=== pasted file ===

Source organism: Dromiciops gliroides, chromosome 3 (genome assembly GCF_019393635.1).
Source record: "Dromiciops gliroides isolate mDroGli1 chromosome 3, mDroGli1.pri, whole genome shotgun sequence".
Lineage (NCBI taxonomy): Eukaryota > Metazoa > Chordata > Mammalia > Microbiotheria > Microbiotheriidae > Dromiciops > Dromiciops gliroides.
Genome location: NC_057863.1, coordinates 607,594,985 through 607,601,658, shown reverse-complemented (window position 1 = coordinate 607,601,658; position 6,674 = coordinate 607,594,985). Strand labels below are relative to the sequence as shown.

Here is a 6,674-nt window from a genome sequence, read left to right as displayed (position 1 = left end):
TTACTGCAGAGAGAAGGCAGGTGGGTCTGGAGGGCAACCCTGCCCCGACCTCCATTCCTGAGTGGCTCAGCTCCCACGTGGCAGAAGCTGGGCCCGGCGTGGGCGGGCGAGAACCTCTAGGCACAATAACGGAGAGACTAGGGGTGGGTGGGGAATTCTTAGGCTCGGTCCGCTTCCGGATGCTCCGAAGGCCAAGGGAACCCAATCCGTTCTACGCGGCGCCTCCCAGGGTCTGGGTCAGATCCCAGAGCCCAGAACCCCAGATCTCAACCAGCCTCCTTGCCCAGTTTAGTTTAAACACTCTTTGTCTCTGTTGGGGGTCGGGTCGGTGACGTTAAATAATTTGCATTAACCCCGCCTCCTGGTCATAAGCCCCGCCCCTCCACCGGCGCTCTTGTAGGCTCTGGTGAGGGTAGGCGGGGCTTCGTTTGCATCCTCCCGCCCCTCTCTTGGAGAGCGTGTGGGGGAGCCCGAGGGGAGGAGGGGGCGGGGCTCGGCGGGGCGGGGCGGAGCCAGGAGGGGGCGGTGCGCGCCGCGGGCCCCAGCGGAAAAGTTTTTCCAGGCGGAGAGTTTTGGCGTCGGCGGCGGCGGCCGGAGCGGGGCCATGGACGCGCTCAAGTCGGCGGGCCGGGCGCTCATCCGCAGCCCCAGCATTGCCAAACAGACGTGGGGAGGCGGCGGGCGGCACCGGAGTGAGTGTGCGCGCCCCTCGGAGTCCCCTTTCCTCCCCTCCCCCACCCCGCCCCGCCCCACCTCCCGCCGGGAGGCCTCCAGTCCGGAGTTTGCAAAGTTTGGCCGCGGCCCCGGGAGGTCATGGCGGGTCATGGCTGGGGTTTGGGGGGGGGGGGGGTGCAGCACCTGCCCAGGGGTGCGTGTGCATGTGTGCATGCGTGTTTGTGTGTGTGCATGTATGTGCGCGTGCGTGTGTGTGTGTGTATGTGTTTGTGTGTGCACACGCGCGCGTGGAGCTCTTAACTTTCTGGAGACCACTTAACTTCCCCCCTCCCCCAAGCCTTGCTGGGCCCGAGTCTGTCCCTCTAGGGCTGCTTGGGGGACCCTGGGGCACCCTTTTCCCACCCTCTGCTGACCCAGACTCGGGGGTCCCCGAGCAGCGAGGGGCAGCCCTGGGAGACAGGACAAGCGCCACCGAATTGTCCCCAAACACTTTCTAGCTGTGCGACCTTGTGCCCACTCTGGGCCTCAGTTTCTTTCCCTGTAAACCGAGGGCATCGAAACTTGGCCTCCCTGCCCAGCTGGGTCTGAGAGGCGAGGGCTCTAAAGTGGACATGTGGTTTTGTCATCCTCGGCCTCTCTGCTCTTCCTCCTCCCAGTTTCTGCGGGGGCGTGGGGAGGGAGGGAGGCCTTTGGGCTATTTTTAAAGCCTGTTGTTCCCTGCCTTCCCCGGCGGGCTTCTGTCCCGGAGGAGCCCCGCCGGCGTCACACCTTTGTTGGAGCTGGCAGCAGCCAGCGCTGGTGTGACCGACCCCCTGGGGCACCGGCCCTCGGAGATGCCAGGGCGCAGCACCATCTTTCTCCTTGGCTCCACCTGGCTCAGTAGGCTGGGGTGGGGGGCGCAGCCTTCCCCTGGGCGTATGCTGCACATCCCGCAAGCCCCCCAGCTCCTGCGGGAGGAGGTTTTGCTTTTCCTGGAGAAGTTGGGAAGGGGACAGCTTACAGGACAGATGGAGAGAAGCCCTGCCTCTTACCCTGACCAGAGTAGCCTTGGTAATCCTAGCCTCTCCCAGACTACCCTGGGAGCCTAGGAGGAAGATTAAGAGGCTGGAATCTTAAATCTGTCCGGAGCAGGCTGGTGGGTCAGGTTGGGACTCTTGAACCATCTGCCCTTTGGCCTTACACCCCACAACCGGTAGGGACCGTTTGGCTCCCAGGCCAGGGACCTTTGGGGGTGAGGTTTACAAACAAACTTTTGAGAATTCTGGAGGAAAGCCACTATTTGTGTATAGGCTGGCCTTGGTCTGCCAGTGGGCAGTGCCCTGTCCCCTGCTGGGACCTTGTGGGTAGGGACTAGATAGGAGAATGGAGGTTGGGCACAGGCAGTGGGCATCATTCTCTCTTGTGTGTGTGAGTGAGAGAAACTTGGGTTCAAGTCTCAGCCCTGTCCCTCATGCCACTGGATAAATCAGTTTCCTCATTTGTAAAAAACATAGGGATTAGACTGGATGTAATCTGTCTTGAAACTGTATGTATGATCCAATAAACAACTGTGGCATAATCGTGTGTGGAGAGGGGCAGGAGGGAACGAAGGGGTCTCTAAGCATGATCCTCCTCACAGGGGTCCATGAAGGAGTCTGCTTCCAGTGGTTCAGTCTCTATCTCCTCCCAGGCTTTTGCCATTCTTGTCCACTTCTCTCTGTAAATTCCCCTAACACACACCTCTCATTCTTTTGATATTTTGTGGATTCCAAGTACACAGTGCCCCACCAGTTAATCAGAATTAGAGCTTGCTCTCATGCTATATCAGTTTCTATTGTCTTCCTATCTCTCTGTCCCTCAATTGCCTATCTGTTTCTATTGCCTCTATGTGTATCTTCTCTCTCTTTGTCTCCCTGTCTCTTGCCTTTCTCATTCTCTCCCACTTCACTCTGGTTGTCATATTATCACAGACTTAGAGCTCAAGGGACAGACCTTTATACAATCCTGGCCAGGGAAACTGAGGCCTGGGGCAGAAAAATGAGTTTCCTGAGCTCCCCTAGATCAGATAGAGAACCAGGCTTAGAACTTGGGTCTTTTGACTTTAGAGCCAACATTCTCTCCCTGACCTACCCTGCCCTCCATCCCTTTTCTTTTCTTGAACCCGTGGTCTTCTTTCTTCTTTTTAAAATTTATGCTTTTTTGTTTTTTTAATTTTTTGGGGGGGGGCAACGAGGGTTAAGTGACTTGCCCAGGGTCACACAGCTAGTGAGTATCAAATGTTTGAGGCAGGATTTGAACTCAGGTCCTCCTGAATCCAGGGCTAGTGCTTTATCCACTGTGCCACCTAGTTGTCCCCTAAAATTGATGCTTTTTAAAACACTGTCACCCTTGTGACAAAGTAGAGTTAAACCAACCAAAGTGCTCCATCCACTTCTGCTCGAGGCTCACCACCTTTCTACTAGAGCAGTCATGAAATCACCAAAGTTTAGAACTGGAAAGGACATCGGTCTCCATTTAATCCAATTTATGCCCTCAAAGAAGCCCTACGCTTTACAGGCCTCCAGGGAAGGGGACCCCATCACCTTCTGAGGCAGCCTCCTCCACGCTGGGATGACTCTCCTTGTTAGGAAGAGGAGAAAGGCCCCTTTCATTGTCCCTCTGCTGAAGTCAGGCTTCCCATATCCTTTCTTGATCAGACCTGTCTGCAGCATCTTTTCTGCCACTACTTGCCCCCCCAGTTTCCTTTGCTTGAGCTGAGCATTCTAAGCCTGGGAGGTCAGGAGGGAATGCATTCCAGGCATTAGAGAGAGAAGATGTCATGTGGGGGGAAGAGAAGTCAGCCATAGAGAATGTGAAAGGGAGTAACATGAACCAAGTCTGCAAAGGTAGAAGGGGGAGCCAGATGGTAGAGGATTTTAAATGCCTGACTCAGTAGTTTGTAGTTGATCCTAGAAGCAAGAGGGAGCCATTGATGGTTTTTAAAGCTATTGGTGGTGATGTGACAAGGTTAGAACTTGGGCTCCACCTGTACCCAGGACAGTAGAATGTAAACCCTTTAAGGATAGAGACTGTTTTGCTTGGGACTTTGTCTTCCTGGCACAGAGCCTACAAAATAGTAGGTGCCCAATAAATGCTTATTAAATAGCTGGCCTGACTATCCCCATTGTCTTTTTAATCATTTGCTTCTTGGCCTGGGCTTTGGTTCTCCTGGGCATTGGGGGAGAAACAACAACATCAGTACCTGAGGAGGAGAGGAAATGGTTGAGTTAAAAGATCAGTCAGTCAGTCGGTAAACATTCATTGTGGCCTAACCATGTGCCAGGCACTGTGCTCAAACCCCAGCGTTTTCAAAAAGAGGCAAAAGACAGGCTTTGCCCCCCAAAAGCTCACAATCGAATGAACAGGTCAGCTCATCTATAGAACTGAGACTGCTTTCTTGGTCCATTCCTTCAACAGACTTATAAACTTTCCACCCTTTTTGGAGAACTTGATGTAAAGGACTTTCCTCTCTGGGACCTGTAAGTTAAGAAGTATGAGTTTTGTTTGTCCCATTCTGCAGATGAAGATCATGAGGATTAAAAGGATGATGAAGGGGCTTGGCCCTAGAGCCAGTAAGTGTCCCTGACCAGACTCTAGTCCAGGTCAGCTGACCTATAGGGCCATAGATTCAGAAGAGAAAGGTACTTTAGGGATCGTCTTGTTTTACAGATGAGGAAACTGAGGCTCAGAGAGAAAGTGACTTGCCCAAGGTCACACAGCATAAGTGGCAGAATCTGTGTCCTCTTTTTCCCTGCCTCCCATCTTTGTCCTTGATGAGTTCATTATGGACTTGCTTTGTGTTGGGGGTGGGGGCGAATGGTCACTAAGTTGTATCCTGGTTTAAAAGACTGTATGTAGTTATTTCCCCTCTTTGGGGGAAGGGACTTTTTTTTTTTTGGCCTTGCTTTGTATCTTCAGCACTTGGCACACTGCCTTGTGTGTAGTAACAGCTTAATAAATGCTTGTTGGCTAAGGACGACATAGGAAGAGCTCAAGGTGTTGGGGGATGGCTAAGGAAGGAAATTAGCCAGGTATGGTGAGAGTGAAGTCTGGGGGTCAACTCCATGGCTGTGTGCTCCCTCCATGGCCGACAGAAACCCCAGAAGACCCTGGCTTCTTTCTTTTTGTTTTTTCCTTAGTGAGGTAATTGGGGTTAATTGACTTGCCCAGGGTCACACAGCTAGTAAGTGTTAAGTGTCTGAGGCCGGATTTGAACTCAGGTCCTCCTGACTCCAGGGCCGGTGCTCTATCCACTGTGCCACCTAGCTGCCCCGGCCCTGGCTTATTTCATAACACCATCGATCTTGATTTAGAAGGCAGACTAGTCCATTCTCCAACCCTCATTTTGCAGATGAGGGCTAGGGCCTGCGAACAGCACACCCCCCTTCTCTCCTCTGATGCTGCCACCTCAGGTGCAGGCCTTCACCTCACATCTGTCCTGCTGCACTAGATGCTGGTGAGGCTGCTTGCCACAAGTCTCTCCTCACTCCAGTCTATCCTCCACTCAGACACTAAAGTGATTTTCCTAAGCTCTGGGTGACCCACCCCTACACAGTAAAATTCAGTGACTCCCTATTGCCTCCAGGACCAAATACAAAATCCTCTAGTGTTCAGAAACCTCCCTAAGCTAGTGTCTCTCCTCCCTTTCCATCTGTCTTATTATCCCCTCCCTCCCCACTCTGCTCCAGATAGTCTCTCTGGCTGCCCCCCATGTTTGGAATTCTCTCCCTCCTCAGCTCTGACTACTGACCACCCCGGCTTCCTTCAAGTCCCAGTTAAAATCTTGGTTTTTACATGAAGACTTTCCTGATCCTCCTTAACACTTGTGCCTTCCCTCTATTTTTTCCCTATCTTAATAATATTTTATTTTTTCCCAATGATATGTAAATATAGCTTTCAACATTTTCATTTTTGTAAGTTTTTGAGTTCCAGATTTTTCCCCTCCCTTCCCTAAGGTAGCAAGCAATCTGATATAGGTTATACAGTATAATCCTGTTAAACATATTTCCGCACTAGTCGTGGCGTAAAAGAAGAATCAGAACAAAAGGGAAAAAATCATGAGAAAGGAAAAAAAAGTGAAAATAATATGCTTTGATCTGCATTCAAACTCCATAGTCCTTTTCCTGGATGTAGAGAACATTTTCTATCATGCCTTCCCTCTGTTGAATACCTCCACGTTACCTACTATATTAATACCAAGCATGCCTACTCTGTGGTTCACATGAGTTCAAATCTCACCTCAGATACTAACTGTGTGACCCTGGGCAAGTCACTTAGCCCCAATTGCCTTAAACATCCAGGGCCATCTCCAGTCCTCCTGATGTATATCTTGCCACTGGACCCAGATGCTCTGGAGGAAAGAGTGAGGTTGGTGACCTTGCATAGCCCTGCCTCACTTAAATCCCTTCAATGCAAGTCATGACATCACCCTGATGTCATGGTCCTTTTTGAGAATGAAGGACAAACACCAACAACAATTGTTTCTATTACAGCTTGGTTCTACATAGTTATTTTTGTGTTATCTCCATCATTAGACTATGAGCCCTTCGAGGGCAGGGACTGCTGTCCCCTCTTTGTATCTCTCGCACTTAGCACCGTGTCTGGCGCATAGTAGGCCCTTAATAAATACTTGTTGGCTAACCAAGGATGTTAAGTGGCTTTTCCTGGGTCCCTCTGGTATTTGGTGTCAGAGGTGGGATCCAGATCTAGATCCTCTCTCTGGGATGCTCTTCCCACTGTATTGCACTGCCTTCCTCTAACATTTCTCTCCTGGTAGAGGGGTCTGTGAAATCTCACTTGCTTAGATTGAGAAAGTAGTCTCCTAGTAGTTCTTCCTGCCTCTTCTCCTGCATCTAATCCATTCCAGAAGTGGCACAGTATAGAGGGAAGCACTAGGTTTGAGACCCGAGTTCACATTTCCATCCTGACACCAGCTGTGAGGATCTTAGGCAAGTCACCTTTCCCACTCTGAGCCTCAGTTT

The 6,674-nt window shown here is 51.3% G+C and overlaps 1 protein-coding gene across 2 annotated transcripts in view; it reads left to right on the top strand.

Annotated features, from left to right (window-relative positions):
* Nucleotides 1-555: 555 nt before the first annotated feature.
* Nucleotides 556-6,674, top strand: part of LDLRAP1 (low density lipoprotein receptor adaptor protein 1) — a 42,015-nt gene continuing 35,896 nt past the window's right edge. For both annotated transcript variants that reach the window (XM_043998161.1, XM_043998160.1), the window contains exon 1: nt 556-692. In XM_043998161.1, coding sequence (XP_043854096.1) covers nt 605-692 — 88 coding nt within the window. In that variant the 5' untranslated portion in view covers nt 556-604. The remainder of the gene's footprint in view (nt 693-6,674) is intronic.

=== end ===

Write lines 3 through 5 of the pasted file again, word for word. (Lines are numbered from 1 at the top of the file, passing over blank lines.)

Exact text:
Lineage (NCBI taxonomy): Eukaryota > Metazoa > Chordata > Mammalia > Microbiotheria > Microbiotheriidae > Dromiciops > Dromiciops gliroides.
Genome location: NC_057863.1, coordinates 607,594,985 through 607,601,658, shown reverse-complemented (window position 1 = coordinate 607,601,658; position 6,674 = coordinate 607,594,985). Strand labels below are relative to the sequence as shown.

Here is a 6,674-nt window from a genome sequence, read left to right as displayed (position 1 = left end):